Dengue Antiviral Candidate Found Efficacious and Safe
A novel antiviral may soon become available to treat dengue infections, which impacts millions of people and is threatening people in south Florida and Puerto Rico in 2023.
While two dengue vaccines are authorized in certain countries, no antiviral is commercially available.
To address this need, the Janssen Pharmaceutical Companies of Johnson & Johnson today announced the publication of new data in the journal Nature, showing that an early-stage clinical candidate (JNJ-1802) provides strong protection against dengue in non-human primates and mice.
This first-in-class antiviral was also shown to be safe and well tolerated in a Phase 1 first-in-human clinical study.
The new data indicates JNJ-1802 is effective against all four dengue serotypes in mouse models and provides strong protection against two tested serotypes (DENV-1 and -2) in non-human primates.
Furthermore, this new research supports the phase 2 clinical development of JNJ-1802 for the prevention and treatment of dengue.
"The unprecedented rise in dengue outbreaks throughout the past years offers a glimpse of what lies ahead as climate change continues to put more people and communities at risk of dengue," said Ruxandra Draghia-Akli, M.D., Ph.D., Global Head, Global Public Health R&D at Janssen Research & Development, LLC, in a press release on March 15, 2023.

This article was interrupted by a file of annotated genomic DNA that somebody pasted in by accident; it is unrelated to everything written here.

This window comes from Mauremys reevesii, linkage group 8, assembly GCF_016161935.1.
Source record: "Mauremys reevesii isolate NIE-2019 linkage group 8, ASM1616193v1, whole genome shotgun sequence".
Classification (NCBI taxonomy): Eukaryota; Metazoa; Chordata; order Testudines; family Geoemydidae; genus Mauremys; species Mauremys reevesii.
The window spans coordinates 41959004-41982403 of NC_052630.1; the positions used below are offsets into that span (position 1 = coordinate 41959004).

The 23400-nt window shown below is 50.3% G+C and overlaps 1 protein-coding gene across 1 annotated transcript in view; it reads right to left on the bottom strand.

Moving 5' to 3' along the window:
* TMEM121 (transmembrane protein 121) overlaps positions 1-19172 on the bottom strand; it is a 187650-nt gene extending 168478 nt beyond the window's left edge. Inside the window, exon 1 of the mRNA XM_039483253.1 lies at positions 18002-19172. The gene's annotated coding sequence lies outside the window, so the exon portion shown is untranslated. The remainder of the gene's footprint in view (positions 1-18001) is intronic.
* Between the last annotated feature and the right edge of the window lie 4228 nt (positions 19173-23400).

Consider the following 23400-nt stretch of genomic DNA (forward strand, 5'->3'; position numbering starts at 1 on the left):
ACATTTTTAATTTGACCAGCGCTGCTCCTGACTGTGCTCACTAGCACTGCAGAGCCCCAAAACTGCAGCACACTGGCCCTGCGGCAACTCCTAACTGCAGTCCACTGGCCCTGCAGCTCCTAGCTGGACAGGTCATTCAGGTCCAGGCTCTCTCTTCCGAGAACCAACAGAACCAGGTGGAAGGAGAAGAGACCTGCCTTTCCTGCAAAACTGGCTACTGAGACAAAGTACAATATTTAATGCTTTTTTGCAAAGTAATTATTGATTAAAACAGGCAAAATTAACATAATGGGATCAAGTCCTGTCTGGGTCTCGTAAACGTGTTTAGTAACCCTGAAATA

"We know an antiviral will be critical to addressing the unmet needs today and tomorrow, and we are committed to developing our breakthrough compound to expand the toolset available to prevent and treat dengue."
Dengue is a significant and growing global health challenge impacting millions of people.
As many as 400 million people contract the dengue virus each year, and the resulting illness is one of the leading causes of hospitalization among children in countries in Latin America and Asia.
For example, in 2022, countries like Singapore, Nepal, and Bangladesh experienced some of their worst outbreaks, while non-endemic countries like France reported their first locally-acquired cases.
And reinfection is possible due to the presence of four dengue serotypes.
Johnson & Johnson uses artificial intelligence to forecast dengue hotspots and build predictive models for dengue incidence to accelerate trial recruitment and site sourcing to support the Company's clinical development program.
Additionally, the Company launched the Satellite Center for Global Health Discovery at Duke-NUS Medical School in Singapore in June 2022, which is focused on accelerating early-stage discovery research to address the growing challenge of flaviviruses, including dengue. To learn more, visit jnj.com/global-public-health/discovery-centers.